Friday, 16 June 2017

The fire that was always going to be political

A social housing tower block was destroyed by fire this week. Of course this is political. It is naive to suggest otherwise. When housing is provided by or heavily subsidised by the government, politics will never be far behind.

It is the people directly affected by the Grenfell Tower who are politicising it. They were political before the fire and they will continue to be political. 

And rightly so.

The people who this week have lost everything, friends, neighbours, family members, as well as possessions, are grieving but they are angry. Very angry. 

For years, they warned that Grenfell Tower was a disaster waiting to happen. Kensington and Chelsea Council, which owns the flats, was lobbied. The MP was lobbied. Boris Johnson was lobbied. Yesterday, Sadiq Khan was yelled at by a child. Residents wanted to seek legal advice over their safety concerns, but legal aid wouldn't quite stretch that far thank to, yes, that's right, the government. Now lawyers have offered to work pro bono but it's a shame those offers weren't there before this week. 

The residents, a mixture of social housing and private tenants, were not listened to before the fire. Today, they are marching on Kensington and Chelsea Town Hall.

Perhaps the Conservative-run council and the Conservative MP, who was defeated by Labour in last week's general election, didn't think they'd ever need the votes of the people who live in the deprived part of one of the country's wealthiest neighbourhoods. Perhaps they took for granted their positions of power. Perhaps they thought the people who have lost everything would not even bother to turn out to vote. 

Those in ivory towers looked down on those in tower blocks.

While the cause of the fire is yet to be fully investigated and the fire service is still recovering bodies, information is coming to light. And it is the residents who are leading the way, forcing politicians of all stripes and journalists to look at awful things and confront uncomfortable facts. 

Why was a 24-storey social housing block of 120 flats only equipped with one set of fire stairs? Why did the multi-million pound refurbishment of the building not include sprinkler systems, but did include plastic-laden cladding which is banned in Germany? What can the new MP, Labour's Emma Dent Coad, tell us about her time as the council representative on the board of the Kensington and Chelsea Tenants Management Organisation, the housing association appointed by the council to manage Grenfell Tower?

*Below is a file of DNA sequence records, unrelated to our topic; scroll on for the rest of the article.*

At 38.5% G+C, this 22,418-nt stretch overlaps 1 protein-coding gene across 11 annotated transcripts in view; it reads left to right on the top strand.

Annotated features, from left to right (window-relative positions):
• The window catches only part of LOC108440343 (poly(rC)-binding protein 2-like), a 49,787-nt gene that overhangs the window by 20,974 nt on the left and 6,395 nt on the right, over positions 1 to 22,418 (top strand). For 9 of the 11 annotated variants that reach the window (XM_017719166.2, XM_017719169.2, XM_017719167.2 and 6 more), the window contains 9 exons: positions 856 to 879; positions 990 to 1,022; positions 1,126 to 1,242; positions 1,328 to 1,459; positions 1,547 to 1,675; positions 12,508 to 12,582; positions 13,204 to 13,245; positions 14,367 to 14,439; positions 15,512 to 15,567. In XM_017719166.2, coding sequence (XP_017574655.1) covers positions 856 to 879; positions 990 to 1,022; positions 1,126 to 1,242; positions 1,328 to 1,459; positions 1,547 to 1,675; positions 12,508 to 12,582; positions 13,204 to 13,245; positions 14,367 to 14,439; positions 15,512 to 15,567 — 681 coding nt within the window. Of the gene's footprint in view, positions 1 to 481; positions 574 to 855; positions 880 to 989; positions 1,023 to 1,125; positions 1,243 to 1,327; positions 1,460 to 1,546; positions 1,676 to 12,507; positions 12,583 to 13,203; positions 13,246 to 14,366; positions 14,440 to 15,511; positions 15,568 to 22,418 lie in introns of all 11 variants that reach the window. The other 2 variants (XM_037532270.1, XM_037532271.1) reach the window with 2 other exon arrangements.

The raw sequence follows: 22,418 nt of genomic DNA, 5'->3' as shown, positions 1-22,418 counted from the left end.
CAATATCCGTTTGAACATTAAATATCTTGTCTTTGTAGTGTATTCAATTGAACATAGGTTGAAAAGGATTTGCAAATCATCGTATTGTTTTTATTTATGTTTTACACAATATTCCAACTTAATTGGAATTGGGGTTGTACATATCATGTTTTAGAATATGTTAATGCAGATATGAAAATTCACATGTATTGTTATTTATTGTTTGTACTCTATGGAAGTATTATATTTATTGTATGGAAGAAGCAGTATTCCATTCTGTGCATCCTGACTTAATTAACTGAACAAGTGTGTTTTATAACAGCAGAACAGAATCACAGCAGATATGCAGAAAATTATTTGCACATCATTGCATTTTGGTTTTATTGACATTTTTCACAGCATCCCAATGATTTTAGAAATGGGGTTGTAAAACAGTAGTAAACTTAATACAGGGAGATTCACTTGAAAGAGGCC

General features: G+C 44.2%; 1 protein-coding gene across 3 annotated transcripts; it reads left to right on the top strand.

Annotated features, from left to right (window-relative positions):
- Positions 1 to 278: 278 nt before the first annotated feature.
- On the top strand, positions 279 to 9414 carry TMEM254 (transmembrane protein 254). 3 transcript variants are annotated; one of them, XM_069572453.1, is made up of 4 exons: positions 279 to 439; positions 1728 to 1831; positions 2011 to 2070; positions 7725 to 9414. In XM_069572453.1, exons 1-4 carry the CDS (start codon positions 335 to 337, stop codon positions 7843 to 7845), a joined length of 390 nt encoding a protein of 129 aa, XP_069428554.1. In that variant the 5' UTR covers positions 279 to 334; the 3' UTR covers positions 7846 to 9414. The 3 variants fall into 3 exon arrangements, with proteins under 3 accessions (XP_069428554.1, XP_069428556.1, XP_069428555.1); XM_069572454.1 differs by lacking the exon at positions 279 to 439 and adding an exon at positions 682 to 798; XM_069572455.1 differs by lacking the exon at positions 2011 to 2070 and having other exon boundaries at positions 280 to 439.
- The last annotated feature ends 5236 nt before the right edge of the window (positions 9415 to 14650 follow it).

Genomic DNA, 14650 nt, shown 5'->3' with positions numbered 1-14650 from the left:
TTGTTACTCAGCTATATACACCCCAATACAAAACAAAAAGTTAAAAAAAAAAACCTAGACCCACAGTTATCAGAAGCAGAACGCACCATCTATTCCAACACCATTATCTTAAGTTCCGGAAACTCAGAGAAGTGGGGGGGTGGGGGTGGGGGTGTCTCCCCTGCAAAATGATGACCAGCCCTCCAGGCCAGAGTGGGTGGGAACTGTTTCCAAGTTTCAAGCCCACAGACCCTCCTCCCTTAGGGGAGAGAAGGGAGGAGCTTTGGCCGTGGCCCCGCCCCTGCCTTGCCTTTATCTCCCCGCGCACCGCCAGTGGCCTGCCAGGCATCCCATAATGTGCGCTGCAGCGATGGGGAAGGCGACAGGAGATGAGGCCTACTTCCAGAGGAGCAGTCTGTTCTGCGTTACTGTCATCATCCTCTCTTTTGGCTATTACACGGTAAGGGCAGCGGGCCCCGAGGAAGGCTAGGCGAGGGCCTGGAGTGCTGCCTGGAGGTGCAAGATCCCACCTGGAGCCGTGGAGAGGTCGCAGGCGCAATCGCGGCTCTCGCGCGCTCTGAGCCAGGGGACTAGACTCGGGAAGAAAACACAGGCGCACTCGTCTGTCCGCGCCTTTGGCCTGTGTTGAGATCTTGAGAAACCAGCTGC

When successive housing ministers sat on a report for four years and didn't change a damn thing, they need to answer hard questions as well. The 2013 report, the results of a coronial investigation, came after the 2009 Lakanal House tower block fire, which killed six people in south London. The recommendations included installing sprinkler systems in all tower blocks. This is only the law for tower blocks built since 2007, yet in hotels in Britain, it is law for sprinkler systems to be installed. Grenfell Tower was built in 1974. So please, enough with the cries about safety regulations being too onerous. If this country and its hotel businesses can afford to keep tourists safe, we can afford to protect the people who live here, regardless of their income.     

The residents of Grenfell Tower do not need or deserve to be told that politics has nothing to do with the fire. 

Only now is there a public inquiry, after the death toll is at 30 and rising. It is fatuous to say the safety concerns of these people must now be taken seriously. That should have happened a long time ago.

Photography by Zdenko Zivkovic/Flickr

Tuesday, 13 June 2017

Optical illusions

"Optics" is becoming the new "I misspoke". The new bullshit excuse. The new cliche when something isn't a good look. Or high praise when it is a good look.

Remember the fad of saying "I misspoke!" when all someone did was expose themselves as an idiot/racist/sexist/cloth-eared dolt/intellectual bankrupt? Misspeaking is when a kid calls a teacher Mum or Dad, it's a genuine slip of the tongue, it's often a Freudian slip, such as Sophy Ridge saying Kezia Dugdale is the leader of "Scottish Labia".